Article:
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The middle of the Rams other line

Being a fan, it's hard to think about the Rams roll over job agains the Jets without stirring the passions a bit. Reading around to try and make sense of it, I came across this at Football Outsiders, in their "Audibles at the Line" weekly round table:

Sean McCormick: The Jets' defensive line dominated the interior of the Rams' offensive line, and the Jets' offensive line dominated the interior of the Rams' defensive line. Yes, ladies and gentlemen, sometimes this sport really is that simple. Kris Jenkins and Calvin Pace continue to make their cases for Pro Bowl consideration, and they were able to completely take away any threat of a ground game. Really, the only run plays St. Louis executed successfully were delays that took advantage of the fact that Jenkins was already deep in the backfield. With the ground game non-existent, that offensive line really had no chance against the Jets' blitz packages, or even against a four-man rush.

That's about as rational an explanation you're going to get. Talent against talent, the Rams just didn't matchup. The quitting, which was obvious, came later, once the chips were down.

The latest issue of Sports Illustrated features a short article about the rise of the big, burly nose tackle, the immovable object in the middle that in many opinions forms the cornerstone of a defense for the role they play in shutting down the running game. All else comes emerges from that plain, zen-like truth. Oh, you'll recognize the issue I'm talking about because it has Titans NT Albert Haynesworth on the cover.

No opposing DTs have stepped on the forehead of Rams C Nick Leckey this year. They don't have to. Defensive tackles roll over the Rams interior line on every play. We've talked about the offensive line ad nasuem here, so let's move to the interior of the Rams d-line.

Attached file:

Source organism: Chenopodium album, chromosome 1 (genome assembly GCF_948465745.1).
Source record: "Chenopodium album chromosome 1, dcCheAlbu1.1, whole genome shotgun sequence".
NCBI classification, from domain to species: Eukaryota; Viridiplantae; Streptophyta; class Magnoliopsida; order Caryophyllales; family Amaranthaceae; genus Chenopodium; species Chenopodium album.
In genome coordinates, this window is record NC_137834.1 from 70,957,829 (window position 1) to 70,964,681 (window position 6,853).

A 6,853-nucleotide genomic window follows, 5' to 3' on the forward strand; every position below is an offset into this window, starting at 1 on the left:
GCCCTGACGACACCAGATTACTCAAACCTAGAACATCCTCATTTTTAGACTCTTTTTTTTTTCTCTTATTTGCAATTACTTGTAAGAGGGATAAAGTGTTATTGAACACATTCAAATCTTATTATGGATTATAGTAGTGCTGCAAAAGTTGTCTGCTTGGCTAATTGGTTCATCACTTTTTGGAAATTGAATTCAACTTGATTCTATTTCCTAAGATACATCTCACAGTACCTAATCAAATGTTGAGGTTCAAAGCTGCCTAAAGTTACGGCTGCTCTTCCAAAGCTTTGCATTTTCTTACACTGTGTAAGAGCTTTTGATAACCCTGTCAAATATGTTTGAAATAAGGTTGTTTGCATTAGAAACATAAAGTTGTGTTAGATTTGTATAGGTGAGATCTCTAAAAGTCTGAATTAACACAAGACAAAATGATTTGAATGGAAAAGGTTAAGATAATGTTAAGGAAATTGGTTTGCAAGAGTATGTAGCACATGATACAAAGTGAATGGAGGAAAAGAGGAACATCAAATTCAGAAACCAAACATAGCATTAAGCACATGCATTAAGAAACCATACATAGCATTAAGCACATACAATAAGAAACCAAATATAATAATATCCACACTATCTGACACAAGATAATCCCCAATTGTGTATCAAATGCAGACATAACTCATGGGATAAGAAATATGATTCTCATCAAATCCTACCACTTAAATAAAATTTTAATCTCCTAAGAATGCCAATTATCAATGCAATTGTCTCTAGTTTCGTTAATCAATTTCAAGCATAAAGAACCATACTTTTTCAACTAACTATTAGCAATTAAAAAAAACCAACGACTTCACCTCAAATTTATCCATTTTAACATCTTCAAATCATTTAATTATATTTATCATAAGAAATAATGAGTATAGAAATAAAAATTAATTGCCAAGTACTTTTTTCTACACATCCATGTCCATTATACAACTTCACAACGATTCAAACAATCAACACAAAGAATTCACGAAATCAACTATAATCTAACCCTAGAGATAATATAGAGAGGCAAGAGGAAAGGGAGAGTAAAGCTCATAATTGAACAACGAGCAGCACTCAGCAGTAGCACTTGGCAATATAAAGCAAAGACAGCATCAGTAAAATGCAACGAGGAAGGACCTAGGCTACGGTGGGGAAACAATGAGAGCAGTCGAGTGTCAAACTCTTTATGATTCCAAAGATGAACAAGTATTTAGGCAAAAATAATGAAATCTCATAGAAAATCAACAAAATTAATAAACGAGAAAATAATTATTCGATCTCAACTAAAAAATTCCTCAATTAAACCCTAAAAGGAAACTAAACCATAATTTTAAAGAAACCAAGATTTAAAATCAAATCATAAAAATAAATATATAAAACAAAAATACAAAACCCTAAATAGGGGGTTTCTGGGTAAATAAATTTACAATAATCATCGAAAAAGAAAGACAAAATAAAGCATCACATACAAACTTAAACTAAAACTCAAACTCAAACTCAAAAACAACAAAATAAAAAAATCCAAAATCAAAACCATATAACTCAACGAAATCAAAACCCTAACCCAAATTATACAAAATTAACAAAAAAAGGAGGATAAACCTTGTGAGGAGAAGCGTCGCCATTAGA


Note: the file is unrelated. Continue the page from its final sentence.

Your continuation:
DT Clifton Ryan has given the Rams solid play through his second year as a pro, and why he wasn't starting earlier in the season defies explanation. He's given them a solid presence in the middle and was playing well against the run...against some lesser lines than the Jets' o-line featuring C Nick Mangold. But Ryan doesn't really fit the true NT mold and can sometimes get held up by bigger blockers by themselves. He's an under tackle, more like what La'Roi Glover used to be. 

DT La'Roi Glover's best days are behind him. Not a big guy to begin with - his role has always been more as a wiggle through blocks to the pocket type DT - one of the two most, ahem, experienced members of the Rams roster (only Trent Green has more years in the league) lacks the motor to play against above average o-lines.

Nine games into this season, I'm not so sure DT Adam Carriker should still be playing DT. His playmaking ability, though he lacks speed, might fit better at DE against the run. Maybe that's why the first rounder has looked like more like a fifth rounder this season, the transition from DE to DT. Maybe, he'd be better playing next to a NT that demanded double teams, something none of our DTs can boast. That way he could use his playmaking ability to stay with the ball rather than get eaten up by the blockers who don't have much else to worry about.

Willie Williams, the only other DT on the active roster, may have some pocket crashing abilities, but he was handled by the Rams backup linemen in camp this year., yeah, Rams backup linemen.

I think the Rams have a solid group at DE (though it's time to start asking about how much longer DE Leonard Little can play). They can't do much when the middle of the line gets tossed aside by opposing guards and centers, and the Rams lack talent among their LBs to make up for an interior d-line unable to require double team blocking. Line play has a lot to do with the guy playing next to you, just like our guards on the offensive side suffer because of the problems at C.